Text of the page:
Beavers in Spain

European beaver: castor europeo (Castor fiber)

See also news stories on Spanish beavers

A small but growing numbers of beavers currently live along the River Aragon and River Cidacos between La Rioja, Aragon and Navarra. They were introduced illegally, probably by a group of European beaver activists. The first signs were detected in 2005 by a mammal researcher who was studying the European mink in the area. To his sheer amazement, he came across the tell-tale signs of gnawed trunk. The beavers began to flourish in what is prime habitat. A timid plan was begun in 2009 to try to control their expansion by live trapping. The EU gave its backing to the cull to avoid setting a precedent, which might open the door to illegal reintroductions of wildlife across Europe, not because these beavers have caused a lot of damage.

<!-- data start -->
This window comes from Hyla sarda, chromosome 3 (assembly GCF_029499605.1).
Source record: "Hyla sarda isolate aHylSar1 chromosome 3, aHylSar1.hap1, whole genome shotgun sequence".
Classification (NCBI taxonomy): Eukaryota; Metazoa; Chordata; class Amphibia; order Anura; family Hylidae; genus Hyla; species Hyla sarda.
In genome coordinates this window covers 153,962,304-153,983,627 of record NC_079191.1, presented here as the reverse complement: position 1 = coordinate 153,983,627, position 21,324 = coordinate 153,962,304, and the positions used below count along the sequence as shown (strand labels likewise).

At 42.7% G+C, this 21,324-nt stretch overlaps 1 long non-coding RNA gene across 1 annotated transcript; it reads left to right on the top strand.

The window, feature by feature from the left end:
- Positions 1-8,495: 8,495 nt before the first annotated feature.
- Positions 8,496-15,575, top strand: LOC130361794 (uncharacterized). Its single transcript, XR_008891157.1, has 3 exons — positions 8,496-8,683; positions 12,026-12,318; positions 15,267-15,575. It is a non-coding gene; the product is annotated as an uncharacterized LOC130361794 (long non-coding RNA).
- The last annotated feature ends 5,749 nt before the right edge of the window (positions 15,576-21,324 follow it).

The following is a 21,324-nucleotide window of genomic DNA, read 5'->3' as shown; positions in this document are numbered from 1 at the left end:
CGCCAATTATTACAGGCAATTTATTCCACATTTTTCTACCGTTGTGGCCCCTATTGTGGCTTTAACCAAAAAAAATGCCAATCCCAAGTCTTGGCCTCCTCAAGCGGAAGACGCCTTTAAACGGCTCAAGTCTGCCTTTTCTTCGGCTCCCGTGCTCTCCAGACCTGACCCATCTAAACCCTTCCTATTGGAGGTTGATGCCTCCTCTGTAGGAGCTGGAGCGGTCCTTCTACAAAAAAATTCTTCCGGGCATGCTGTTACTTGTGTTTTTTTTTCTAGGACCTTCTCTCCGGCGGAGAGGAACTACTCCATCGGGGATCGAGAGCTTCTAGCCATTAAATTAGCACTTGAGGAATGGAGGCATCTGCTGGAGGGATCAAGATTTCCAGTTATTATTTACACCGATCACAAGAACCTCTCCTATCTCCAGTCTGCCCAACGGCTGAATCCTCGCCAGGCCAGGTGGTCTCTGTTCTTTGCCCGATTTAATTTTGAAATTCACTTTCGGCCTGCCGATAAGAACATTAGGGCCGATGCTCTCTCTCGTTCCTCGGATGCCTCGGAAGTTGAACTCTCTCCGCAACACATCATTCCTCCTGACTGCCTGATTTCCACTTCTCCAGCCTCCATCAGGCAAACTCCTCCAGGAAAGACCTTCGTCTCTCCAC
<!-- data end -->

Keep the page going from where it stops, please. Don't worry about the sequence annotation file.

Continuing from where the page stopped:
Beavers were once present throughout the peninsula. Strabo quotes them in his Geography (1st Century AD):

Iberia produces many deer and wild horses. In places, also, its marshes teem with life; and there are birds, swans and the like; and also bustards in great numbers. As for beavers, the rivers produce them, but the castor from these beavers does not have the same efficacy as that from the beavers of the Pontus”.

Basque beaver pellets were still an imported item in medieval Britain, and documentary records suggest beavers survived in Spain until the 17th century. So although the introduction of the animals was clearly illegal and irresponsible I believe that Spain should now protect its new beaver population as it would any other species of native fauna. Surely, there is an opportunity here for a wildlife tourism venture based around beaver watching.

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